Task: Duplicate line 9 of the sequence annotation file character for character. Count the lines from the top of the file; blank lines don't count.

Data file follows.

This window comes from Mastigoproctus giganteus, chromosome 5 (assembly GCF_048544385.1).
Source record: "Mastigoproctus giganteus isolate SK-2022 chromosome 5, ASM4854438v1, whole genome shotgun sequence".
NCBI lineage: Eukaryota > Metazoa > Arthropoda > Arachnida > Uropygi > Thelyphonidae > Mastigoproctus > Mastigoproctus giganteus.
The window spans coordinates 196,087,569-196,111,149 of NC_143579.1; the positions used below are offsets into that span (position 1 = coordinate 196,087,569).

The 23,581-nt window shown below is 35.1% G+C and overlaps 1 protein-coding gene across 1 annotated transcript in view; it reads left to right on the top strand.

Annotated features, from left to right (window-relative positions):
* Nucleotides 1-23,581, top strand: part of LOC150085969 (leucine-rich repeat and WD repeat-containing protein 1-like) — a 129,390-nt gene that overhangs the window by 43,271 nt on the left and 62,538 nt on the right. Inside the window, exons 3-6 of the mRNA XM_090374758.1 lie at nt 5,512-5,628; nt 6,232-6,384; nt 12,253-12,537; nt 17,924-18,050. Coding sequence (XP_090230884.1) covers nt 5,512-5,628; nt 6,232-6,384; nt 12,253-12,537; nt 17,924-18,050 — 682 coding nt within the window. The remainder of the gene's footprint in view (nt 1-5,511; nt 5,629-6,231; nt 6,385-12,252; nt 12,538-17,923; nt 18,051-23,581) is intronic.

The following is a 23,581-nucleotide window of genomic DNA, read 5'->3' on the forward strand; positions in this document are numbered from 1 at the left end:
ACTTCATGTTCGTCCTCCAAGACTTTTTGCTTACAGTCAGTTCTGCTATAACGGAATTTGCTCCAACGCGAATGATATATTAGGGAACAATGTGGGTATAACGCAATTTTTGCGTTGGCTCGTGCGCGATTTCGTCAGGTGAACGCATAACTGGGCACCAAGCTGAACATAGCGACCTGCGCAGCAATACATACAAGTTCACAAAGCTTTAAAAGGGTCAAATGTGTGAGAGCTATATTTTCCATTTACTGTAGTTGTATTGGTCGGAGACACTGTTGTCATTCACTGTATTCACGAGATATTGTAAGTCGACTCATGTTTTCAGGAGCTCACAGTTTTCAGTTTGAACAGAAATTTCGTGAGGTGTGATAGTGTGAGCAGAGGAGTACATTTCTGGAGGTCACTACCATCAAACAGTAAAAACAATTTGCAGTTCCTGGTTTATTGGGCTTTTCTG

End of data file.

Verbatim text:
ACTTCATGTTCGTCCTCCAAGACTTTTTGCTTACAGTCAGTTCTGCTATAACGGAATTTGCTCCAACGCGAATGATATATTAGGGAACAATGTGGGTATAACGCAATTTTTGCGTTGGCTCGTGCGCGATTTCGTCAGGTGAACGCATAACTGGGCACCAAGCTGAACATAGCGACCTGCGCAGCAATACATACAAGTTCACAAAGCTTTAAAAGGGTCAAATGTGTGAGAGCTATATTTTCCATTTACTGTAGTTGTATTGGTCGGAGACACTGTTGTCATTCACTGTATTCACGAGATATTGTAAGTCGACTCATGTTTTCAGGAGCTCACAGTTTTCAGTTTGAACAGAAATTTCGTGAGGTGTGATAGTGTGAGCAGAGGAGTACATTTCTGGAGGTCACTACCATCAAACAGTAAAAACAATTTGCAGTTCCTGGTTTATTGGGCTTTTCTG